Love and a good crust: Bakers compete in first pumpkin pie contest at Plimoth Patuxet

Brian Wick
Brian Wick
Judge Michelle McGrath, of Scituate, bestselling author of The Creative Table cookbook, samples pumpkin pies at The Great New England Pumpkin Pie Competition at Plimoth~Patuxet in Plymouth, image by Tom Gorman.

PATRIOT LEDGER – New Englanders know their pumpkin pie.

That much was apparent from Saturday’s first “Great New England Pumpkin Pie Contest” at Plimoth Patuxet Museums,  which re-creates the Pilgrims’ 17th-century settlement and the historical homesite of the Wampanoag Indians. 

 Bakers and their supporters gathered for one goal: presenting a pumpkin pie to earn baking bragging rights.

For the museum’s resident baker, what makes a good pumpkin pie is simple: the crust.

“I just love what I do,” baker Carolyn McMorrow said as judges roamed pie-laden tables.

Her friends and coworkers at Patuxet showed up to support her at the contest. Supporter Erin Allard held a bright orange sign that read “Go Carolyn #BestBaker” adorned with glitter.

“Everything that she bakes is baked with love,” Allard said.

Love and a good crust turned out to be the secrets to success. McMorrow won first place in the adult professional baking category.

“I couldn’t feel any better,” McMorrow said after accepting her first-place prize of a gift basket and plush hat resembling a slice of pumpkin pie.

Team Carolyn roots for contestant Carolyn McMorrow of Wareham, center, image by Tom Gorman.

Others were more basic, with pinched crust edges ringing a plain pie.

Professional baker Kathy Goonan said her pie was simple, but that the crust was the key.

Her pumpkin pie secret? Using butternut squash instead of pumpkin.

“I just find the butternut to be a little sweeter, a little creamier,” Goonan said. “I like the consistency that it brings to the filling.”

Goonan bakes out of her home-based business called  Log Cabin Bakers in Plymouth, and she said butternut squash is also easier to work with than pumpkin.

Judges sample pumpkin pies as contestants patiently sit and wait for their decisions during the Great New England Pumpkin Pie Contest at Plimoth~Patuxet in Plymouth, image by Tom Gorman.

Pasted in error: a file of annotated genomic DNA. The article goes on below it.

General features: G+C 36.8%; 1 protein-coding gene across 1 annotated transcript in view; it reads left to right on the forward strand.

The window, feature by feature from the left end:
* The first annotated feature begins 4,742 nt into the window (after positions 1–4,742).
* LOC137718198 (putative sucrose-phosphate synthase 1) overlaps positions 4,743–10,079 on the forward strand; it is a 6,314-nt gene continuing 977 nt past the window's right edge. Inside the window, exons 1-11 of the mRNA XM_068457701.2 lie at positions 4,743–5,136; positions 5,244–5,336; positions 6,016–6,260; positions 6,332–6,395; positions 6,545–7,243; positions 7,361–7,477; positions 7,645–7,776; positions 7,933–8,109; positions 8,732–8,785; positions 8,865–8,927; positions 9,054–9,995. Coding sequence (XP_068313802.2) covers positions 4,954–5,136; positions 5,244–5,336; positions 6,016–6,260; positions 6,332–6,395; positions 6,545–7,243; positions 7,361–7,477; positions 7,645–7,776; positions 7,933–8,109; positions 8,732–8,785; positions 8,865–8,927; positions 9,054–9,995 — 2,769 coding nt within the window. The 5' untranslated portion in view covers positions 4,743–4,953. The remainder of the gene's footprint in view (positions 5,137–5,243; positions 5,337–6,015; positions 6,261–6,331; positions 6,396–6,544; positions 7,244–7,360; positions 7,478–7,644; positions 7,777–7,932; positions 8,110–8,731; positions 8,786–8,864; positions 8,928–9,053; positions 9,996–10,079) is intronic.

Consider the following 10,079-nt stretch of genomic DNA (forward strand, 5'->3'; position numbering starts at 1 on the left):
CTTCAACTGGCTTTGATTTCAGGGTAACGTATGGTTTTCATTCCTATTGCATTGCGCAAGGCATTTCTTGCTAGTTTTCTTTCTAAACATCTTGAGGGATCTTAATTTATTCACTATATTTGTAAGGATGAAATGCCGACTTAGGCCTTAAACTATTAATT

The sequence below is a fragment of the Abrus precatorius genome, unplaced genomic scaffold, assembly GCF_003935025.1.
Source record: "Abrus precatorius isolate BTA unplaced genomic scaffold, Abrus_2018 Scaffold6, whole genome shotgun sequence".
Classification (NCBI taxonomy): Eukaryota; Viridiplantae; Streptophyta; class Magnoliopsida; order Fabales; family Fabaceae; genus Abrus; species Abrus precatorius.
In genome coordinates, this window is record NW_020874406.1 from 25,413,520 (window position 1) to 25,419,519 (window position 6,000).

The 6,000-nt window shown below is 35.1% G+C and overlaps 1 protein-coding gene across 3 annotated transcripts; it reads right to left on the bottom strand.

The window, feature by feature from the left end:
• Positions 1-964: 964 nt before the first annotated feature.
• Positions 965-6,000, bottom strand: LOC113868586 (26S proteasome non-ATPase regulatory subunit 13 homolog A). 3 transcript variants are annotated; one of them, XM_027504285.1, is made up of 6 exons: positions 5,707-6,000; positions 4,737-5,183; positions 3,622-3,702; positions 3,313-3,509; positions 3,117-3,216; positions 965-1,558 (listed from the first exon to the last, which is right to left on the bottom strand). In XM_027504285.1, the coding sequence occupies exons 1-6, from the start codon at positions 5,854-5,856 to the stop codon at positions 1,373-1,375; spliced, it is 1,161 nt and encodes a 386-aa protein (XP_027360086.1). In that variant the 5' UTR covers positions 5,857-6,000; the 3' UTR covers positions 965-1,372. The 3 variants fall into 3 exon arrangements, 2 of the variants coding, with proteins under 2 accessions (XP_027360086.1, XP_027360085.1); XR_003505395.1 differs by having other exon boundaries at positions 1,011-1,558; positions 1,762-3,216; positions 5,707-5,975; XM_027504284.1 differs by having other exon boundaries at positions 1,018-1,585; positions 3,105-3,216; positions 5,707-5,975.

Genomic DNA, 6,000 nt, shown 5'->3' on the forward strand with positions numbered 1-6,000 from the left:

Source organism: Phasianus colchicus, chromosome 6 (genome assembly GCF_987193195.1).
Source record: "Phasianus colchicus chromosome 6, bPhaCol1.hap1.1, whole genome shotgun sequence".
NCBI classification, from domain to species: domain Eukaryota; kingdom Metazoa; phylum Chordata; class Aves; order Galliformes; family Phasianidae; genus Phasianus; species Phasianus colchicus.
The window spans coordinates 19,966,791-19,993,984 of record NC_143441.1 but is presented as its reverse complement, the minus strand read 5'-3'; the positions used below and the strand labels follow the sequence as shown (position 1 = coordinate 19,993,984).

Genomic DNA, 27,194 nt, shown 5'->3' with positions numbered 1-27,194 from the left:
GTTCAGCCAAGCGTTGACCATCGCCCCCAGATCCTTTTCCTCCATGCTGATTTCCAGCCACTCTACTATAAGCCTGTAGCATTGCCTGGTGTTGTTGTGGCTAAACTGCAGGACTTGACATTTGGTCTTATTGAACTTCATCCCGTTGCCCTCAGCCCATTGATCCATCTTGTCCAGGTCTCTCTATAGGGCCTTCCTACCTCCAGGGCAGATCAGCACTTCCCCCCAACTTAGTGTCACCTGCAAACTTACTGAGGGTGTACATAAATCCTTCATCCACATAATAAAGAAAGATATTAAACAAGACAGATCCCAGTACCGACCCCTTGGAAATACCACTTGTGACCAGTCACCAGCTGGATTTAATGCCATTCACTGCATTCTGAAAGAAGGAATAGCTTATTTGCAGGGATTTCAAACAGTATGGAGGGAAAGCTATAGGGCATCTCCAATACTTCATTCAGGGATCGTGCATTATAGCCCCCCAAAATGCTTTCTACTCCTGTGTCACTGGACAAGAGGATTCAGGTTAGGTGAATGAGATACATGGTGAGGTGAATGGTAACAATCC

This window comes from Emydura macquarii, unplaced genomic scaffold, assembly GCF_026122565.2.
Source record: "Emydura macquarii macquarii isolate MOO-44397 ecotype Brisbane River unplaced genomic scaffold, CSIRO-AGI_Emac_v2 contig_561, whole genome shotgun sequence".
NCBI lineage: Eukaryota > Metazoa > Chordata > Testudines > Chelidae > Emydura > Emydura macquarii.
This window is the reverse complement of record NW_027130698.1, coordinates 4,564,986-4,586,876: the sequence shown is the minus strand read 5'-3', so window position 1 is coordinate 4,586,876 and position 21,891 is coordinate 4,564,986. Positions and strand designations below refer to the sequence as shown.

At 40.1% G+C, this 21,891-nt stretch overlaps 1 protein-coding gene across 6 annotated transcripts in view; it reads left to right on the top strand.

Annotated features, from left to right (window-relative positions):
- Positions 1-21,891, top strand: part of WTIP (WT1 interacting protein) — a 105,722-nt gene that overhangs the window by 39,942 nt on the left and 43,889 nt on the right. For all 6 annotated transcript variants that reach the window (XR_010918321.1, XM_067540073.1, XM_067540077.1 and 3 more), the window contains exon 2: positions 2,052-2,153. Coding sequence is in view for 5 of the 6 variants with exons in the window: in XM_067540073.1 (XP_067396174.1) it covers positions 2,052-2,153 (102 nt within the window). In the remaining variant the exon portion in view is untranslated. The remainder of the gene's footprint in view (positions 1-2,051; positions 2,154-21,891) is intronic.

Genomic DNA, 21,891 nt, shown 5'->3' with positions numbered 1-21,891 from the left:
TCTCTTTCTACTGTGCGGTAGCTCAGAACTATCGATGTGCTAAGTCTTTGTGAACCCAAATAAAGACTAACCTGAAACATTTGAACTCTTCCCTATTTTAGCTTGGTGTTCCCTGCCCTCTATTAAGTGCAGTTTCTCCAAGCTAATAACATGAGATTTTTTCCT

Some bakers came from as far away as Merrimack, New Hampshire, organizers said.

Sandra Peck, of Chatham, participated in the contest only because her sister-in-law Nancy Valentino-Weise entered Peck into the contest.

“She tried all different crusts,” Valentino-Weise said with a laugh, describing Peck’s flurry of activity after learning she’d be competing. 

Valentino-Weise said the best part of pumpkin pie comes down to one spice.

“I think the nutmeg,” she said, after considering the question. “I’ve been drawn to  pumpkin pie because I love nutmeg.”

Judges were looking for a good-tasting, good-looking pie, and judge Maria Allen said she was also looking for  a pie that stood out from the rest.

“I think the challenge is having it taste like pumpkin but also having some other creative elements in there,” she said, “and that’s a balance, right?”

Allen is the editor-in-chief of South Shore Home Life & Style. She was one of seven judges to score about two dozen pies based on their taste and presentation.

To make her pie stand out, home baker Sheila Courtney said she adds a bit of orange zest in her filling. 

That combination worked well for her. She took home first place in the adult home baker category.

Eight-year-old Samantha Rich, of Sharon, won first place in the youth baking category.

Christina Coleman, event organizer and director of public programs and hospitality for Plimoth Patuxet, said she hopes the contest becomes a regular fixture at Plimoth.

Samantha Rich, 8, of Sharon, took first place in the youth category of the Great New England Pumpkin Pie Competition at Plimoth~Patuxet, image by Tom Gorman

“We’re just really excited to start this tradition,” she said before the contest. “Pumpkin pie is just a New England staple.”

Read more . . . By Alex Weliever, photos by Tom Gorman

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